23-year-old alpine skier Ieva Januškevičiūtė scored a solid 43rd result in her second Olympic slalom appearance.
Ieva Januškevičiūtė at the slalom at the Pyeongchang Winter Olympics
© Vytautas Dranginis

The sunshine continued today in Pyeongchang, South Korea, for the women’s slalom race, postponed from Valentine’s Day. Ieva Januškevičiūtė, 47th after the first run, finished 43rd overall to post her first Olympic slalom result. The race was won by Sweden’s Frida Hansdotter, while the heavy favorite American Mikaela Shiffrin finished just off the podium in fourth.

“The first thing I told the other journalists was congratulations Lithuania for this beautiful day,” she laughed after the first run. “I was trying to be strong. On the top, my coach was saying, ‘You just have to do your job. Nothing else matters.’ So I just tried to do my job.”

The 63-gate course was challenging for all the athletes and there were a number from across the field who didn’t finish.

“It’s a tough course. It’s worth Olympics. I was disappointed that I didn’t push hard enough at the finish. In this kind of slalom you just have to fight. Since I feel quite confident in my slalom, there was only one thing I had to think about,” Ieva told me in the finish.

Though the weather was beautiful, fairly comfortable with only a slight biting breeze, the stands were hardly full. The two groups of Koreans, one from the North and one from the South provided entertainment in the form of a cheering battle between the two runs—an incredible example of the power of the Olympic movement.

The second run, set by the Swiss coach, which might have favored the current leader Wendy Holdener was every bit as challenging as the first. The start order of the second run is determined by the finish time in the first, with the top 30 skiers starting in reverse order. As we counted down the top skiers, there were a number of leader changes. Austria’s Katharina Gallhuber, ninth after the first run, laid down a blistering second run that stood until Hansdotter came down. Holdener slid into second just five one hundredths behind Hansdotter.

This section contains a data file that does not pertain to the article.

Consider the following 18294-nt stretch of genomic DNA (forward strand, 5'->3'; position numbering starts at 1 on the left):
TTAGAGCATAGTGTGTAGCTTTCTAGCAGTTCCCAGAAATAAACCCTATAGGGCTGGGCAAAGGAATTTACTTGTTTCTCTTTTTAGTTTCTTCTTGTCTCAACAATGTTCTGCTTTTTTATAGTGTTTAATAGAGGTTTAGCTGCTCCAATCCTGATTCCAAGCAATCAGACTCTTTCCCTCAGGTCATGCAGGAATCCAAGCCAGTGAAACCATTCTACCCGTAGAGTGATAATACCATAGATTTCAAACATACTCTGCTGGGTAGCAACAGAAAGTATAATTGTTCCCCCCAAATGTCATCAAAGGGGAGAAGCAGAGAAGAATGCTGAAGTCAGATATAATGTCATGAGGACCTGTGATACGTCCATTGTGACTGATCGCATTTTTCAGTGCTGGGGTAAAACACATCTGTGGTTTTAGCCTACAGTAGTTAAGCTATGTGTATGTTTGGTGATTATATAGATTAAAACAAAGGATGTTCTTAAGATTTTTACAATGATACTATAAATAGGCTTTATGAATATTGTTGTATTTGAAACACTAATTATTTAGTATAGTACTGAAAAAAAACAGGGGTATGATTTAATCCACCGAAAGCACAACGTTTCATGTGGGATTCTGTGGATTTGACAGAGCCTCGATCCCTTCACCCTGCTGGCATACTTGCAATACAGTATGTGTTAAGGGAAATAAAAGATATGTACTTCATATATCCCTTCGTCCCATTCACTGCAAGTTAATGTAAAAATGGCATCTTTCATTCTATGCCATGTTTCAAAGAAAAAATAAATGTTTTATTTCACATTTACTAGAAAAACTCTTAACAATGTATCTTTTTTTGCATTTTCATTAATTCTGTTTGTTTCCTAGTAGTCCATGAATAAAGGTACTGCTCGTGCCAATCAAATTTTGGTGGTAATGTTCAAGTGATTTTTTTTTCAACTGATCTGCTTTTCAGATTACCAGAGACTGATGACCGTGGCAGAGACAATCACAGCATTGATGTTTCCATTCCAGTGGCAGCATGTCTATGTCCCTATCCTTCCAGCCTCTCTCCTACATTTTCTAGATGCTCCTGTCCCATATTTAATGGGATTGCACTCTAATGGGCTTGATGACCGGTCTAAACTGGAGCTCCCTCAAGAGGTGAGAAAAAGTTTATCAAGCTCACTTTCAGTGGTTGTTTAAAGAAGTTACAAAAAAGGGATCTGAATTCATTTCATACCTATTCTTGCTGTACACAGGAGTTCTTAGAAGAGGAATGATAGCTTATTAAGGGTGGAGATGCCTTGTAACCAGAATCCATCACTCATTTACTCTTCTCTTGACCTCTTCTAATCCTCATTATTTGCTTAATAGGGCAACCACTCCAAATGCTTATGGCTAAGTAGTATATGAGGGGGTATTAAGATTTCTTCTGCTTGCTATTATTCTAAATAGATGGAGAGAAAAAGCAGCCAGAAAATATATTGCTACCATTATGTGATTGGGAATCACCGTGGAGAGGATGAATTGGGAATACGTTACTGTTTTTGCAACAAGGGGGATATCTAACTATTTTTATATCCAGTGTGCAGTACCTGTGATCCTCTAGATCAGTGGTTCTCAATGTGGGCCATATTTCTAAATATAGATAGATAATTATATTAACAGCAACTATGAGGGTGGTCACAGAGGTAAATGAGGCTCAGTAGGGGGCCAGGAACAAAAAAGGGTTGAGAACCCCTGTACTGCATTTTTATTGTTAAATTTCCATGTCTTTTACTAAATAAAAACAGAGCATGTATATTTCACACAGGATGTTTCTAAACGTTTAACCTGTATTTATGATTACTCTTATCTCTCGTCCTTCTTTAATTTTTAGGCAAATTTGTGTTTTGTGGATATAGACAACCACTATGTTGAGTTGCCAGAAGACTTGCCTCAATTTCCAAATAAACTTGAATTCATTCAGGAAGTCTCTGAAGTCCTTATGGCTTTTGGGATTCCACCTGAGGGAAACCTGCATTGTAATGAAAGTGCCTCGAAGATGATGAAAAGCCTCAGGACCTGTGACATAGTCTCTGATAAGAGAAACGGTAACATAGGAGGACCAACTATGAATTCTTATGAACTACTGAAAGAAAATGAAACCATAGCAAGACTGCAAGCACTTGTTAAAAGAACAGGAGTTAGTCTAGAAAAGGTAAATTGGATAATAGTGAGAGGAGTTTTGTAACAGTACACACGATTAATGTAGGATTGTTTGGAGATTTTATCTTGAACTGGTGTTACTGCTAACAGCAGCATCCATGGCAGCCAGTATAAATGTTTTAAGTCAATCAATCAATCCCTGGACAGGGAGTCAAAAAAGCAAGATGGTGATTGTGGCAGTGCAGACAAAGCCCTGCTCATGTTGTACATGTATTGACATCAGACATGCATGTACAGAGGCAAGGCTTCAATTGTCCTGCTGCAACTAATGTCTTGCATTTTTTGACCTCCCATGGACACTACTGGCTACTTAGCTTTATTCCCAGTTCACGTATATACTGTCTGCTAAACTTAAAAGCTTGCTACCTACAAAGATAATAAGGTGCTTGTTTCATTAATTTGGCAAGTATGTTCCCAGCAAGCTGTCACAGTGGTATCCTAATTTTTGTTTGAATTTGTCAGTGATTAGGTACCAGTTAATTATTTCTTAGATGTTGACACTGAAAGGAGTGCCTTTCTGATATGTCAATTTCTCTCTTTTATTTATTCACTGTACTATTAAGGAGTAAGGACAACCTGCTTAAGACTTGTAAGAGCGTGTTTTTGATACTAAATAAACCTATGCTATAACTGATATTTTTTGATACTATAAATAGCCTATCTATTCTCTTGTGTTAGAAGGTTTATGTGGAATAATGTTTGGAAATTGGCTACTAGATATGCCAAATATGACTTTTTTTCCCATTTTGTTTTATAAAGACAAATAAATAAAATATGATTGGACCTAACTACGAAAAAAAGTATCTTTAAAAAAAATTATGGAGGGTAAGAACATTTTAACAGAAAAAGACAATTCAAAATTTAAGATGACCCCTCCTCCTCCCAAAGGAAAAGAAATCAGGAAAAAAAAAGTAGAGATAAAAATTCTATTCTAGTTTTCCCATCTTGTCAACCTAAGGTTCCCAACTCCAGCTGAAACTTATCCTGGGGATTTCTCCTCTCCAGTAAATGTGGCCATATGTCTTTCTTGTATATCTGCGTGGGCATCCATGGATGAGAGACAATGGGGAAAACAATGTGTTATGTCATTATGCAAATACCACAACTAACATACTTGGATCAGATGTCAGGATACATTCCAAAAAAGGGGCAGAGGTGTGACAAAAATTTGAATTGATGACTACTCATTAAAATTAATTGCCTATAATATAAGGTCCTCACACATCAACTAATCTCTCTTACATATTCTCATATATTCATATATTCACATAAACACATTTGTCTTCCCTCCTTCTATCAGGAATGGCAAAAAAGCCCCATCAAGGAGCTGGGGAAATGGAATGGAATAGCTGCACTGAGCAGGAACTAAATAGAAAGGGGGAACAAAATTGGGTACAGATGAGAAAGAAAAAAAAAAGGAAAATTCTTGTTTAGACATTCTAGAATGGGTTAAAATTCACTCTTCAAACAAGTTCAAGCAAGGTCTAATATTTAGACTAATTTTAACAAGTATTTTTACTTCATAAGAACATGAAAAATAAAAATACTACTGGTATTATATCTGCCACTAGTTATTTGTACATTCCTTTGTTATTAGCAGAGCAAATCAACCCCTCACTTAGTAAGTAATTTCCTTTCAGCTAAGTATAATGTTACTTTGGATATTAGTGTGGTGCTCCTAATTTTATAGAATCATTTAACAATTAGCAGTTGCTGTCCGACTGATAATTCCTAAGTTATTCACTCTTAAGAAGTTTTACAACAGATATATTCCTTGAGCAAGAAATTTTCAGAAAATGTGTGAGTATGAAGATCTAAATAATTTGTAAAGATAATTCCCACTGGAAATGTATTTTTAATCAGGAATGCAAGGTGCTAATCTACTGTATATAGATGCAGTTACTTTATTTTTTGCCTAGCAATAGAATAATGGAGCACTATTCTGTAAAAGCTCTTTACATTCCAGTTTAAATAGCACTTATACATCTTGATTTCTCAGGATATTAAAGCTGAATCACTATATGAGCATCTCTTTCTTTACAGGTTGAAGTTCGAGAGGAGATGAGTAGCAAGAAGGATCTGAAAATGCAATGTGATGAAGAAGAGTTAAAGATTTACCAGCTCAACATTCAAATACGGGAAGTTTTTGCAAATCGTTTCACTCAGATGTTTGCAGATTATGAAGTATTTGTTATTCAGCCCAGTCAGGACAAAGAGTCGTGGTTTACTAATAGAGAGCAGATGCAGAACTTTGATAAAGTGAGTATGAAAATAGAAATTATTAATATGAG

“It was tough, I’m not going to lie. The first five gates were disappointing. I thought, ‘I can’t do the whole run like this.’ I was thinking about my performance in the middle of the course!” she told me in the finish, all smiles. From my perspective, it was solid skiing, an opinion echoed by Ieva’s coach at Kronplatz Racing Team, Nicola Paulon.

“The girls did good,” he said of Ieva and her Kronplatz teammate Nino Tsiklauri of Georgia.

A fun side note: The English-language announcer Chris Davenport is from Aspen, CO, and I used to coach one of his sons at the Aspen Valley Ski Club. This morning, I sent him a Tweet to let him know it was Lithuania’s Independence Day and maybe he’d like to mention it as she skied down. As Ieva made her way to the finish on her second run, Davenport wished her Happy Independence Day!

Vasraio 16-ios was definitely on Ieva’s mind since the moment she woke up, and in our conversations today, she reiterated that without Lithuanian independence, she wouldn’t be there. “So, už Lietuva!” she laughed.

This evening, the Lithuanian delegation will celebrate the centennial, and Ieva’s excellent result, here in Pyeongchang.

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